Wednesday marks the start of the second quarter, and if the calendar is to be believed, it could lead the way for a bounce in the markets.
Past performance, of course, does not predict future returns, and, yes, there are lots of people who think calendar and seasonality analysis is silly, but there are some compelling trends worth nothing as the markets move into April.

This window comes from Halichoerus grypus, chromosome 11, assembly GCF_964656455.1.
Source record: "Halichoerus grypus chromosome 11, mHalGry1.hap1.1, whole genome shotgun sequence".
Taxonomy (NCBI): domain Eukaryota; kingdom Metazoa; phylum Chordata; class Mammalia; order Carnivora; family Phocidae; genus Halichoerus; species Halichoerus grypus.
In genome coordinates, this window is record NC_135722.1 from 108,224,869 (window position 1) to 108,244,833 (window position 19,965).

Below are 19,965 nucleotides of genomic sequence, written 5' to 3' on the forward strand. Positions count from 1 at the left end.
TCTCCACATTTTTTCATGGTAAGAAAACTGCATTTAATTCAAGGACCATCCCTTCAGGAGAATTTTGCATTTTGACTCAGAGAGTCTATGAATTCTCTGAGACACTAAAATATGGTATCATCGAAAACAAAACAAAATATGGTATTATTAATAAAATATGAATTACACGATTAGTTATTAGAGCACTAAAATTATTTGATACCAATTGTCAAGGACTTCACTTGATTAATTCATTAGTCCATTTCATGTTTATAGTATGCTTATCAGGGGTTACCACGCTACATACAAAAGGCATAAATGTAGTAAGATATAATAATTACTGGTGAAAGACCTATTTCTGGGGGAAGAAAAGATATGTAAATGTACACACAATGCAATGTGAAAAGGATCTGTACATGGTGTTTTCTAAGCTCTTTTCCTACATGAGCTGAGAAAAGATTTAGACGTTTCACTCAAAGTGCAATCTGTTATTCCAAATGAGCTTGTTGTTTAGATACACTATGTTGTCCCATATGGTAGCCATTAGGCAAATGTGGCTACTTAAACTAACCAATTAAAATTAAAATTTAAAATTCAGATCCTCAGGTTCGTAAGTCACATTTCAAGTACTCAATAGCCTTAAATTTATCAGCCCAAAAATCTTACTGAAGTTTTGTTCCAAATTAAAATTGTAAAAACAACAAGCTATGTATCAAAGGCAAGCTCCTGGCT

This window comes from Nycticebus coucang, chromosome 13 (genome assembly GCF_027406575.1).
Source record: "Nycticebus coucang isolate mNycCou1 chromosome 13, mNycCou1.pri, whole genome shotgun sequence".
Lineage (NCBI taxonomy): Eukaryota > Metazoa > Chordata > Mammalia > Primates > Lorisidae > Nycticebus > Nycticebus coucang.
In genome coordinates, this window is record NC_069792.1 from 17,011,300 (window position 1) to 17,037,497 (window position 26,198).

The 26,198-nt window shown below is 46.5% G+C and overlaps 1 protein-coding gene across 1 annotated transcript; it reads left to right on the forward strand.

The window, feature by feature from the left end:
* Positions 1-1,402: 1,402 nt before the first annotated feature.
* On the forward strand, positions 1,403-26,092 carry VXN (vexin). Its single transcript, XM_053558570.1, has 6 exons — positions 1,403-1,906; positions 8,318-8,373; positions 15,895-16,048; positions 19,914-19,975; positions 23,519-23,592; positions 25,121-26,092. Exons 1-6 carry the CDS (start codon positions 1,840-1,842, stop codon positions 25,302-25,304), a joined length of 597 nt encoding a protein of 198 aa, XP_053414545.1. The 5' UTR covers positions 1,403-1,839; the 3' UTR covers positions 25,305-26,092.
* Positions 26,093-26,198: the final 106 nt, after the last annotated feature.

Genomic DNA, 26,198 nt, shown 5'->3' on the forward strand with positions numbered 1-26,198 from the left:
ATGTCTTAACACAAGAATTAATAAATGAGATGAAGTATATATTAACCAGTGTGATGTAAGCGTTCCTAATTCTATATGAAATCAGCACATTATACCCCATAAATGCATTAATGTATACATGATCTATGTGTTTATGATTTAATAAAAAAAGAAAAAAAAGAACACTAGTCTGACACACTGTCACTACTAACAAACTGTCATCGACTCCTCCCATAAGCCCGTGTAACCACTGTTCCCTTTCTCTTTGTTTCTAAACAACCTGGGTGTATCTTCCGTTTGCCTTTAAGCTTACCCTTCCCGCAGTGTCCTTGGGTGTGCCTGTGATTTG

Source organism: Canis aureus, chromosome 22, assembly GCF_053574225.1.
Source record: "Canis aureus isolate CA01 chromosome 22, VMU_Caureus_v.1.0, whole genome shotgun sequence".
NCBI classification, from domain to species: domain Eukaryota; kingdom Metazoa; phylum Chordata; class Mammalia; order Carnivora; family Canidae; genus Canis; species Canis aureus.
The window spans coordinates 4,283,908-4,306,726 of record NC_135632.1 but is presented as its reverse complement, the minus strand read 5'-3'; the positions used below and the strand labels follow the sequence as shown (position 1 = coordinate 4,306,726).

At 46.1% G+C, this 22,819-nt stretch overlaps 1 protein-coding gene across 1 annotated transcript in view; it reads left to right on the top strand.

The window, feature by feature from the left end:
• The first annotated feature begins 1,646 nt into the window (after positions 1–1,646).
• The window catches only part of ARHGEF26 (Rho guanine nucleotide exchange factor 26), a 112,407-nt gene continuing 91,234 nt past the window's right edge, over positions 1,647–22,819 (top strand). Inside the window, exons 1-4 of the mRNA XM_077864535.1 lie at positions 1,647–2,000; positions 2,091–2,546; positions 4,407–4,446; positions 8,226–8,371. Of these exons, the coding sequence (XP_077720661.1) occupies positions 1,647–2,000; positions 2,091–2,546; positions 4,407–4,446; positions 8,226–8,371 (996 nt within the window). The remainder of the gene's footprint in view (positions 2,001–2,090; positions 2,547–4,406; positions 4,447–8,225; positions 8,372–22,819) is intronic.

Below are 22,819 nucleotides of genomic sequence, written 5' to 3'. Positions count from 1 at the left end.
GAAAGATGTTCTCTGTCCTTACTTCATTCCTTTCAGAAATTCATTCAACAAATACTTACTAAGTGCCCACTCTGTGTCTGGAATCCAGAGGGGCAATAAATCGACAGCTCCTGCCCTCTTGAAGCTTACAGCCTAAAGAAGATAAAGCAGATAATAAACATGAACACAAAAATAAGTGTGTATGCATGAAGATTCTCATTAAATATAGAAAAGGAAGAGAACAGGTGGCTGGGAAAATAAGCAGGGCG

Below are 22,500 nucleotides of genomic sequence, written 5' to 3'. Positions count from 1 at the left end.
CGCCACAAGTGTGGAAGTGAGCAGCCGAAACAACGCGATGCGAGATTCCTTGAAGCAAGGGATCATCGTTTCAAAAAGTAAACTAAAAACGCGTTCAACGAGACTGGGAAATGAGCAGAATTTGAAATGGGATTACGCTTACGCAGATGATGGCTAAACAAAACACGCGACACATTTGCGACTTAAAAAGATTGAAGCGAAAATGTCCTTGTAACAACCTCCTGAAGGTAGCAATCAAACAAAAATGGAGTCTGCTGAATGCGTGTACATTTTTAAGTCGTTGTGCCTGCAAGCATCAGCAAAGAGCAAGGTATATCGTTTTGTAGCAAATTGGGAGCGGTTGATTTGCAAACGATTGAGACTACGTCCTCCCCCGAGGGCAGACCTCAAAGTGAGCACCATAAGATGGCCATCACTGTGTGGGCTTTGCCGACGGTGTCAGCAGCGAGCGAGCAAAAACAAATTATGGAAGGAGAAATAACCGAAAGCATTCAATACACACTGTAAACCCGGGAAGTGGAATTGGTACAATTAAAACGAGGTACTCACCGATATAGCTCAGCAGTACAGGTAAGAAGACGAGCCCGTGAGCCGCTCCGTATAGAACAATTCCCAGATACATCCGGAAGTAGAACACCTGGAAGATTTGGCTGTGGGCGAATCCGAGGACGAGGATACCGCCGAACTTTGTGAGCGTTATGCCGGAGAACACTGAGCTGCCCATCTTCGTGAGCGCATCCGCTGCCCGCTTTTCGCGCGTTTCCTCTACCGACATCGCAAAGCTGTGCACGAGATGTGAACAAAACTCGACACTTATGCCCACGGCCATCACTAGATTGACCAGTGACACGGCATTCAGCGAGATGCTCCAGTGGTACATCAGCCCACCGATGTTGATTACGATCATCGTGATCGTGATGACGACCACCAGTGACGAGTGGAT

The economic synching of the calendar can be traced back centuries. According to a paper by two New Zealand economists who researched U.K. markets going back 300 years, the famous "January effect" didn't actually occur until the 1830s, once Christmas became an official holiday. So there is some validity that specific changes to the calendar can lead to predictable outperformance in the markets. The research even showed how "a sell-in-May trading strategy beats the market more than 80 percent of the time over five year horizons."